“In 1966, my partners Sandy and Kelli Ross, my wife Sheilah, and I were guests of one of our clients, Quincy Jones at an NAACP dinner for Lena Horne. The singer/ actress was being honored for the break through she made in music and film. She was the first “colored” actress who became a sex symbol around the world, featured in “Cabin In The Sky”, “Panama Hattie”, “Til The Clouds Roll By”, and “Stormy Weather.”

Her musical segments in mainstream (white) films were shot so they could be easily removed when they were shown in the “segregated south”. They also could use these clips to play among selected “shorts” to accompany feature films in the more “liberal north”.

Although I was honored to meet Lena Horne, I wasn’t as excited I as let’s say meeting Diana Ross, or a Dusty Springfield, since I considered her more of my mother’s generation than mine. As the lights dimmed a short film ran that had me mesmerized, not only was she beautiful and talented, she was a tireless champion of Civil Rights.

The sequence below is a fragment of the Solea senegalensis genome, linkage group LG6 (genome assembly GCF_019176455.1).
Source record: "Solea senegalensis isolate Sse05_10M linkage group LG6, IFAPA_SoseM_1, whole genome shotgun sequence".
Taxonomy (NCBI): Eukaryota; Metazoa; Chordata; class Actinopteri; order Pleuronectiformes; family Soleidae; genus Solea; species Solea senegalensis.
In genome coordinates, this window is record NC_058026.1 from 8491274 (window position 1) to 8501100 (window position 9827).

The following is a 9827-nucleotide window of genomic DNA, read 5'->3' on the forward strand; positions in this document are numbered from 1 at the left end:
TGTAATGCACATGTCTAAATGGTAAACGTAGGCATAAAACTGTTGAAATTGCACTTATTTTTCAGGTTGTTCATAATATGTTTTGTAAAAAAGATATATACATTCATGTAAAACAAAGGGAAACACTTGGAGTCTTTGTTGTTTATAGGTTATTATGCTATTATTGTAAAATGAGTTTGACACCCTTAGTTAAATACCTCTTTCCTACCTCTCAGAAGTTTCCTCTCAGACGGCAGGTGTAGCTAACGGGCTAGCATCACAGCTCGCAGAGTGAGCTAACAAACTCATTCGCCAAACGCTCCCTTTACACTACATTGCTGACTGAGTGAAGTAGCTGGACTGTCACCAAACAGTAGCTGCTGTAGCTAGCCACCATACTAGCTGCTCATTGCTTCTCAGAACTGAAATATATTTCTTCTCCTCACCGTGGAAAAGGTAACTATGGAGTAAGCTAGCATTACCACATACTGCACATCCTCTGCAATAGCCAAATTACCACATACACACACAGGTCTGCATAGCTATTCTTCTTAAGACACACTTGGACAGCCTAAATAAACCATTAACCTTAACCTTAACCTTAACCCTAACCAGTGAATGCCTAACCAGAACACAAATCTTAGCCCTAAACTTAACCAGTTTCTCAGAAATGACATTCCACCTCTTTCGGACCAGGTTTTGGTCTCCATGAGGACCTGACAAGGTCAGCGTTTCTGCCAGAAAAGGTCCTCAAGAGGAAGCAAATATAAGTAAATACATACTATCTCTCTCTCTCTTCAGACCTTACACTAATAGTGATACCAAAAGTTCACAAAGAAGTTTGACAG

According to Wikipedia, “During World War II, when entertaining the troops for the USO, she refused to perform “for segregated audiences or for groups in which German POWs were seated in front of African American servicemen”, [7] according to her Kennedy Center biography. Since the US Army refused to allow integrated audiences, she wound up putting on a show for a mixed audience of black US soldiers and white German POWs. She was at an NAACP rally with Medgar Evers in Jackson, Mississippi the weekend before Evers was assassinated. She also met President John F. Kennedy at the White House two days before he was assassinated. She was at the March on Washington with Martin Luther King.”

After the film, Ms. Horne walked to the podium through thunderous applause and a standing ovation! Talk about humility, she said a few thank yous and sat back down. You could almost hear a unanimous whisper saying how good she looked at 50 years old!

I smiled and thought how fortunate I was to be here at this special occasion and witness  something I’d remember for the rest of my life!


Respectfully, Artie Wayne

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